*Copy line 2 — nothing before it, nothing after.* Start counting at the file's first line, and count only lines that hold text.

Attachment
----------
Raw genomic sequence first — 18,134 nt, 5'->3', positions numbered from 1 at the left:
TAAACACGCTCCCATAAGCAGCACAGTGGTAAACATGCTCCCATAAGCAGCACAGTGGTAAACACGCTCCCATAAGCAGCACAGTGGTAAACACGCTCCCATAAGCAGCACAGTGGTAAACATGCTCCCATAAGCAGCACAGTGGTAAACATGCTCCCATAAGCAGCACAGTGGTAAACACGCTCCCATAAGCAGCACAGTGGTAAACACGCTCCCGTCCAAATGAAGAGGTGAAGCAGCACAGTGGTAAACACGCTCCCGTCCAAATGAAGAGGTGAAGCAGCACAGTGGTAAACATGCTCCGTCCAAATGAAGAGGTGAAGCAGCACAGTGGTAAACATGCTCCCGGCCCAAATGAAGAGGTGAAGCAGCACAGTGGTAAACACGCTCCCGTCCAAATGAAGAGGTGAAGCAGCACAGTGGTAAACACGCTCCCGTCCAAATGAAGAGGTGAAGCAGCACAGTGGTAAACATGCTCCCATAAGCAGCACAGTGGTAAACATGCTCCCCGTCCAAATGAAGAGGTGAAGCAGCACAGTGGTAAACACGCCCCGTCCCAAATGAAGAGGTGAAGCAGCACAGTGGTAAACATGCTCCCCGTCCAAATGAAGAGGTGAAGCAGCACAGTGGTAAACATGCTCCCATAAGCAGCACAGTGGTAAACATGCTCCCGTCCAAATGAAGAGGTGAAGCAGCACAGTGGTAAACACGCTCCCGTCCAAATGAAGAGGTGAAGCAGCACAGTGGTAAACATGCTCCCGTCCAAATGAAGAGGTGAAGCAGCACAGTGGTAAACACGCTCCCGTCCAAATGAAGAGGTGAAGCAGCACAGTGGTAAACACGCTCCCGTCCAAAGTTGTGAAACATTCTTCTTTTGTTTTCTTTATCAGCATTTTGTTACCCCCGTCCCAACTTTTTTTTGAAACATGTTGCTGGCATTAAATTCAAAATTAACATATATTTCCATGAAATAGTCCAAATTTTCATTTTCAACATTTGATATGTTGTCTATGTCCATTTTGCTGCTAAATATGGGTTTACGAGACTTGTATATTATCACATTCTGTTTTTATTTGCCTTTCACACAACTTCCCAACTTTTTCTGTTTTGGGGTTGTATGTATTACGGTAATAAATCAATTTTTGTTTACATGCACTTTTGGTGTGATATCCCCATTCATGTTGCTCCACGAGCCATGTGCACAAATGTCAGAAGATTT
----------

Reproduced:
TAAACACGCTCCCATAAGCAGCACAGTGGTAAACATGCTCCCATAAGCAGCACAGTGGTAAACACGCTCCCATAAGCAGCACAGTGGTAAACACGCTCCCATAAGCAGCACAGTGGTAAACATGCTCCCATAAGCAGCACAGTGGTAAACATGCTCCCATAAGCAGCACAGTGGTAAACACGCTCCCATAAGCAGCACAGTGGTAAACACGCTCCCGTCCAAATGAAGAGGTGAAGCAGCACAGTGGTAAACACGCTCCCGTCCAAATGAAGAGGTGAAGCAGCACAGTGGTAAACATGCTCCGTCCAAATGAAGAGGTGAAGCAGCACAGTGGTAAACATGCTCCCGGCCCAAATGAAGAGGTGAAGCAGCACAGTGGTAAACACGCTCCCGTCCAAATGAAGAGGTGAAGCAGCACAGTGGTAAACACGCTCCCGTCCAAATGAAGAGGTGAAGCAGCACAGTGGTAAACATGCTCCCATAAGCAGCACAGTGGTAAACATGCTCCCCGTCCAAATGAAGAGGTGAAGCAGCACAGTGGTAAACACGCCCCGTCCCAAATGAAGAGGTGAAGCAGCACAGTGGTAAACATGCTCCCCGTCCAAATGAAGAGGTGAAGCAGCACAGTGGTAAACATGCTCCCATAAGCAGCACAGTGGTAAACATGCTCCCGTCCAAATGAAGAGGTGAAGCAGCACAGTGGTAAACACGCTCCCGTCCAAATGAAGAGGTGAAGCAGCACAGTGGTAAACATGCTCCCGTCCAAATGAAGAGGTGAAGCAGCACAGTGGTAAACACGCTCCCGTCCAAATGAAGAGGTGAAGCAGCACAGTGGTAAACACGCTCCCGTCCAAAGTTGTGAAACATTCTTCTTTTGTTTTCTTTATCAGCATTTTGTTACCCCCGTCCCAACTTTTTTTTGAAACATGTTGCTGGCATTAAATTCAAAATTAACATATATTTCCATGAAATAGTCCAAATTTTCATTTTCAACATTTGATATGTTGTCTATGTCCATTTTGCTGCTAAATATGGGTTTACGAGACTTGTATATTATCACATTCTGTTTTTATTTGCCTTTCACACAACTTCCCAACTTTTTCTGTTTTGGGGTTGTATGTATTACGGTAATAAATCAATTTTTGTTTACATGCACTTTTGGTGTGATATCCCCATTCATGTTGCTCCACGAGCCATGTGCACAAATGTCAGAAGATTT